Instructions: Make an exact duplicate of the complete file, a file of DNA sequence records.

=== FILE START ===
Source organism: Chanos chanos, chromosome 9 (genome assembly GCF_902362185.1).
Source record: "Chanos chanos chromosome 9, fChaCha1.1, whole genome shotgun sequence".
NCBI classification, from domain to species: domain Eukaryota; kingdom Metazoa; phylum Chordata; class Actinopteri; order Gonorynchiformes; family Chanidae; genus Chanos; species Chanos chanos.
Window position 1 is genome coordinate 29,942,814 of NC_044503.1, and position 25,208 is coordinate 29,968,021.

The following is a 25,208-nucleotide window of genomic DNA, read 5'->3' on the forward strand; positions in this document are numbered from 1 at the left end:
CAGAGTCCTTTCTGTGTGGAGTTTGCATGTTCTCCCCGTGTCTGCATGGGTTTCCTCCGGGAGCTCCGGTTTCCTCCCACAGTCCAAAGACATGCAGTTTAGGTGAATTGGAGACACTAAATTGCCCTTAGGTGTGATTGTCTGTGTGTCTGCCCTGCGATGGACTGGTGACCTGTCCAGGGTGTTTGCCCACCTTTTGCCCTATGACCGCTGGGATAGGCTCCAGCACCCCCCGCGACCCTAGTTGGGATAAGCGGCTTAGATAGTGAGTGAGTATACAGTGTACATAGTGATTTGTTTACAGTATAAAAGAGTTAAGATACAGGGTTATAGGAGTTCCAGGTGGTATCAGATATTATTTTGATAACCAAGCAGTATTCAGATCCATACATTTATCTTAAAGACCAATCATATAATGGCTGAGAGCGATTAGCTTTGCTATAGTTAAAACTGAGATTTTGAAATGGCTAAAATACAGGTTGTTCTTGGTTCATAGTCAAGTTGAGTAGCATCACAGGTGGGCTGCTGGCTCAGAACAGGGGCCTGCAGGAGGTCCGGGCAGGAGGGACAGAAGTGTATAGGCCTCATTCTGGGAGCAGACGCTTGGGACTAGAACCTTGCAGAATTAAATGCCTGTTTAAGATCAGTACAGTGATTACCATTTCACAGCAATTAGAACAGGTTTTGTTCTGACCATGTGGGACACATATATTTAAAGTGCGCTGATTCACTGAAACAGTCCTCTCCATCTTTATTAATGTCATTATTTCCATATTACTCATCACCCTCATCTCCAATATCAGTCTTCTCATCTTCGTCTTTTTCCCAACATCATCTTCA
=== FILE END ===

Source organism: Chanos chanos, chromosome 9 (genome assembly GCF_902362185.1).
Source record: "Chanos chanos chromosome 9, fChaCha1.1, whole genome shotgun sequence".
NCBI classification, from domain to species: domain Eukaryota; kingdom Metazoa; phylum Chordata; class Actinopteri; order Gonorynchiformes; family Chanidae; genus Chanos; species Chanos chanos.
Window position 1 is genome coordinate 29,942,814 of NC_044503.1, and position 25,208 is coordinate 29,968,021.

The following is a 25,208-nucleotide window of genomic DNA, read 5'->3' on the forward strand; positions in this document are numbered from 1 at the left end:
CAGAGTCCTTTCTGTGTGGAGTTTGCATGTTCTCCCCGTGTCTGCATGGGTTTCCTCCGGGAGCTCCGGTTTCCTCCCACAGTCCAAAGACATGCAGTTTAGGTGAATTGGAGACACTAAATTGCCCTTAGGTGTGATTGTCTGTGTGTCTGCCCTGCGATGGACTGGTGACCTGTCCAGGGTGTTTGCCCACCTTTTGCCCTATGACCGCTGGGATAGGCTCCAGCACCCCCCGCGACCCTAGTTGGGATAAGCGGCTTAGATAGTGAGTGAGTATACAGTGTACATAGTGATTTGTTTACAGTATAAAAGAGTTAAGATACAGGGTTATAGGAGTTCCAGGTGGTATCAGATATTATTTTGATAACCAAGCAGTATTCAGATCCATACATTTATCTTAAAGACCAATCATATAATGGCTGAGAGCGATTAGCTTTGCTATAGTTAAAACTGAGATTTTGAAATGGCTAAAATACAGGTTGTTCTTGGTTCATAGTCAAGTTGAGTAGCATCACAGGTGGGCTGCTGGCTCAGAACAGGGGCCTGCAGGAGGTCCGGGCAGGAGGGACAGAAGTGTATAGGCCTCATTCTGGGAGCAGACGCTTGGGACTAGAACCTTGCAGAATTAAATGCCTGTTTAAGATCAGTACAGTGATTACCATTTCACAGCAATTAGAACAGGTTTTGTTCTGACCATGTGGGACACATATATTTAAAGTGCGCTGATTCACTGAAACAGTCCTCTCCATCTTTATTAATGTCATTATTTCCATATTACTCATCACCCTCATCTCCAATATCAGTCTTCTCATCTTCGTCTTTTTCCCAACATCATCTTCA